What Do You Tell Immigrations Upon Entering The Country?

natykerouac

Registered
If I enter Argentina on a tourist visa, but my departure flight date is 6 months after arrival because I plan to get my student visa while I'm there, how do I prove this to them? I can't say I'm on vacation because my stay is more than 90 days and I can't prove I'm going to study there because I have to apply in person so I'll only have a tourist visa. Would it be better to buy a one-way ticket? Or set the departure for less than 90 days? I don't want any trouble..
 

Girino

Registered
Hi,

usually you should provide for an exit ticket before boarding (i.e. at the airport in the US), doesn't matter if it is a return ticket to the US or elsewhere.
You can simply book a cheap ticket to Uruguay showing that you will be exiting the country within 90 days.

Besides, here you can extend your tourist visa to up 180 days paying a fee (300 ARS, if I am not wrong), so I believe the issue is really if you don't have an exit ticket or if you have one but it is for more than 180 days.
 

Rich One

Registered
One way ticket will NOT work . One way ticket plus a Buquebus ticket to colonia may work . A RT ticket with return leg under 90 days, with an extension clause better , with a penalty.
 

Ries

Registered
I have flown into Ezieza well over a dozen times. Never once have I had to tell em anything.
Never once had anyone at immigration ask me for a return ticket, either.
You fill out the form in advance, you hand it and your passport to them. They tell you to take off your hat, they take your picture, they take your fingerprint, they rubber stamp, they hand you back your stuff.
they have neither time nor interest in asking you about your travel plans or your plane ticket.

it is true, that certain airlines, in certain countries, wont let you on without a return ticket.
But immigration? NOt if you are travelling on a US or Euro passport.
 

PhilipDT

Registered
I've never been asked for onward travel by immigrations, not once in 20+ entries.

That doesn't mean it won't happen to you, just that it hasn't happened to me.
 

Crema Americana

Registered
Keep the round-trip ticket. Even if you don't use the return leg, it's often more economical anyway. If they ask, just say you're visiting as a tourist and want to learn/practice Spanish. If they ask further about the length of your stay, you can also say that you're planning to visit some of the bordering countries. I doubt they'll give you a hard time though. Just be honest and keep the answers short.
 

Napoleon

Registered
One way ticket will NOT work . One way ticket plus a Buquebus ticket to colonia may work . A RT ticket with return leg under 90 days, with an extension clause better , with a penalty.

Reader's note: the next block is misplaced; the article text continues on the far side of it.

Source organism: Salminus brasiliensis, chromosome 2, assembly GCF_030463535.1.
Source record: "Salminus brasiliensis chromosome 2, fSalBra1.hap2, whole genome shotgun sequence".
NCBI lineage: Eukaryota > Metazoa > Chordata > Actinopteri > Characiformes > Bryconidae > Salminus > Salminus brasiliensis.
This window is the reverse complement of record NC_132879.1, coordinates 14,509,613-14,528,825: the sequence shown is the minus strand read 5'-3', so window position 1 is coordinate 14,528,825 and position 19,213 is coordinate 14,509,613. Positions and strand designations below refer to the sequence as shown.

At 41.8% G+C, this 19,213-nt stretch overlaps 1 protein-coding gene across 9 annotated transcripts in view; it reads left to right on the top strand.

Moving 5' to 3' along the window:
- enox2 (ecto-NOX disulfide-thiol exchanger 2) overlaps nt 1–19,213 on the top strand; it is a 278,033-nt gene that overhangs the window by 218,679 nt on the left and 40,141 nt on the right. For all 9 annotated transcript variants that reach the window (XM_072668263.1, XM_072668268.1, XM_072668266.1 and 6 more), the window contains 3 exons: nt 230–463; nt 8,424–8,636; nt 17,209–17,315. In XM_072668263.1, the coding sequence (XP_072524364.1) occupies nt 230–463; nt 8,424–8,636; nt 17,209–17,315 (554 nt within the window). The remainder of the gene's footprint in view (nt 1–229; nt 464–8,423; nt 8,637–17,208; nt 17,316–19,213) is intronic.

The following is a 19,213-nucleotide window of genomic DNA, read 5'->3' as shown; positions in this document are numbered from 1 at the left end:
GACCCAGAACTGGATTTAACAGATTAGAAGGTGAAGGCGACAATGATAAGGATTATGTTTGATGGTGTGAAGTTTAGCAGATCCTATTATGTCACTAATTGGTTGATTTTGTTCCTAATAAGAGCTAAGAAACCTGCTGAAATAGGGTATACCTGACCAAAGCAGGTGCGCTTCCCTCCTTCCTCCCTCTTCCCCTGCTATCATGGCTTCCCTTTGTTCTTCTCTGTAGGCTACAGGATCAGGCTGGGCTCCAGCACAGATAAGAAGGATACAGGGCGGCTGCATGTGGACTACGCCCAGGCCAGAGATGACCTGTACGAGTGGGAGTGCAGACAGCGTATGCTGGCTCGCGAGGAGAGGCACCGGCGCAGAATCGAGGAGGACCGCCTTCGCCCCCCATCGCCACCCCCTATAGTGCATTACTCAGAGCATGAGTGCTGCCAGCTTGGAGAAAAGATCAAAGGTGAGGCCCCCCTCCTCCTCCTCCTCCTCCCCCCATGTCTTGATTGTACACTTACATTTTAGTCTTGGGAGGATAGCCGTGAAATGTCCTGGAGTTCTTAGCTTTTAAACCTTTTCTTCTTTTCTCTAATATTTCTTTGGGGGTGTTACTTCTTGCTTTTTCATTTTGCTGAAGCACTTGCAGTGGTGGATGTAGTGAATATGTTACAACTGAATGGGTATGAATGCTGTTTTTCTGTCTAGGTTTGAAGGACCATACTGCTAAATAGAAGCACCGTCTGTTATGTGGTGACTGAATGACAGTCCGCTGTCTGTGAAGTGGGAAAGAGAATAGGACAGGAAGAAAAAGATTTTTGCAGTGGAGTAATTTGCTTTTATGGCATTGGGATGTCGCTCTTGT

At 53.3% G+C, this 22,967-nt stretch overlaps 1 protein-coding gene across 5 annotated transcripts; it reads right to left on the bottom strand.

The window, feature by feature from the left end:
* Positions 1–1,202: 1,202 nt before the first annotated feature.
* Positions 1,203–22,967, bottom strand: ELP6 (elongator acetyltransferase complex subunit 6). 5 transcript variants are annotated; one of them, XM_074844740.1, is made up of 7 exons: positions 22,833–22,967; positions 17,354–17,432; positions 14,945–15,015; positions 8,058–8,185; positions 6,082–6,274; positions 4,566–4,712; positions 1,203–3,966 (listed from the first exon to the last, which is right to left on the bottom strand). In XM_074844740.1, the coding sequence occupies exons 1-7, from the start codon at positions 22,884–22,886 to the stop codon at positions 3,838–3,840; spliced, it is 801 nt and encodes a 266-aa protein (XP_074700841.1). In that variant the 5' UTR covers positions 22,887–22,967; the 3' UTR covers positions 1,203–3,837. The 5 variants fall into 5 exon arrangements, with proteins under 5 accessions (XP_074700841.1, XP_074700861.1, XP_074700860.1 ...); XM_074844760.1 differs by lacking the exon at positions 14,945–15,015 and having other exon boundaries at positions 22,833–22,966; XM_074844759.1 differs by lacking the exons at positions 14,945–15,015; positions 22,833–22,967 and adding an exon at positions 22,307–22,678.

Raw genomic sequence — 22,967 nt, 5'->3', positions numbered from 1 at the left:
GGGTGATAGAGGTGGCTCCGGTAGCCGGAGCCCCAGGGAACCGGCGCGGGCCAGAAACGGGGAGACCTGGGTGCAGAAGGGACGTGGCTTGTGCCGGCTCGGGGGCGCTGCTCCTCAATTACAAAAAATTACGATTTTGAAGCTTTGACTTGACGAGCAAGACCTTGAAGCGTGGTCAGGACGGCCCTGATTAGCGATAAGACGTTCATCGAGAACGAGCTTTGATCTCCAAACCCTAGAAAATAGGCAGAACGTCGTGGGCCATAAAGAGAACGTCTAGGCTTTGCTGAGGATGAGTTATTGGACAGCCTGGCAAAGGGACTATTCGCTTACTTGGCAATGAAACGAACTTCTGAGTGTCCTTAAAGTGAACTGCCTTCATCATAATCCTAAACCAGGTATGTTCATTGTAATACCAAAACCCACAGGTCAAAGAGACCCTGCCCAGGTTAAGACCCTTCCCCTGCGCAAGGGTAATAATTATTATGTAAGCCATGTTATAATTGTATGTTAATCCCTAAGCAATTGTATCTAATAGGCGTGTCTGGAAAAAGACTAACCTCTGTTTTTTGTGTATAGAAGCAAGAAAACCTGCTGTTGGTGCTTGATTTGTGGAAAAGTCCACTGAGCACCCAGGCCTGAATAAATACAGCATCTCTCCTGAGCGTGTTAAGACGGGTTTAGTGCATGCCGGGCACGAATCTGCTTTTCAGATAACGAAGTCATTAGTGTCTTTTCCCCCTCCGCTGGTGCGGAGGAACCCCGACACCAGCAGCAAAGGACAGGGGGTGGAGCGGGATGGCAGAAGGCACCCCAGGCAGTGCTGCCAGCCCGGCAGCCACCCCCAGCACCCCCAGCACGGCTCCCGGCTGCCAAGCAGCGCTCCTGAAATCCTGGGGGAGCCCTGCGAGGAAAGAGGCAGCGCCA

I think that I've only flown here once with a Round-Trip ticket. Every other ticket EVER has been "One Way". I've never had a question, ever. Never once.

So my What do you tell immigration? is more like "Hola... good morning." And then I usually yawn and then cover my mouth and say "Sorry. Excuse me."

That's what I tell "Inmigraciones".
 

Rich One

Registered
I think that I've only flown here once with a Round-Trip ticket. Every other ticket EVER has been "One Way". I've never had a question, ever. Never once.

So my What do you tell immigration? is more like "Hola... good morning." And then I usually yawn and then cover my mouth and say "Sorry. Excuse me."

That's what I tell "Inmigraciones".
several previous threads dealt with the problems experienced by travelers that were not allowed to board a flight with a One Way ticket? I may have dream t it then :cool:

Quote from a previous old thread

[background=rgb(252, 252, 252)]The issue of whether a one-way ticket will cut it or not is an issue that rests entirely with the airlines.The Argentine immigration web site states that the only requirement for entry into the country is a valid passport. Unfortunately, if you dig deeper into the immigration requirements, you will find that Argentina lays full responsibility for enforcing entry requirements with the airlines. For whatever reason, some airlines at some locations have chosen to insist that proof of the fact you are leaving Argentina within a certain period is necessary before they will board you (despite the fact they may have sold you a one-way ticket). And this proof is often interpretted to be a two-way ticket. Although I have never had this problem, many others have. You need to check with the airline you are flying with, and at the location you are flying from, to determine if you can fly here on a one-way ticket. [/background]
 
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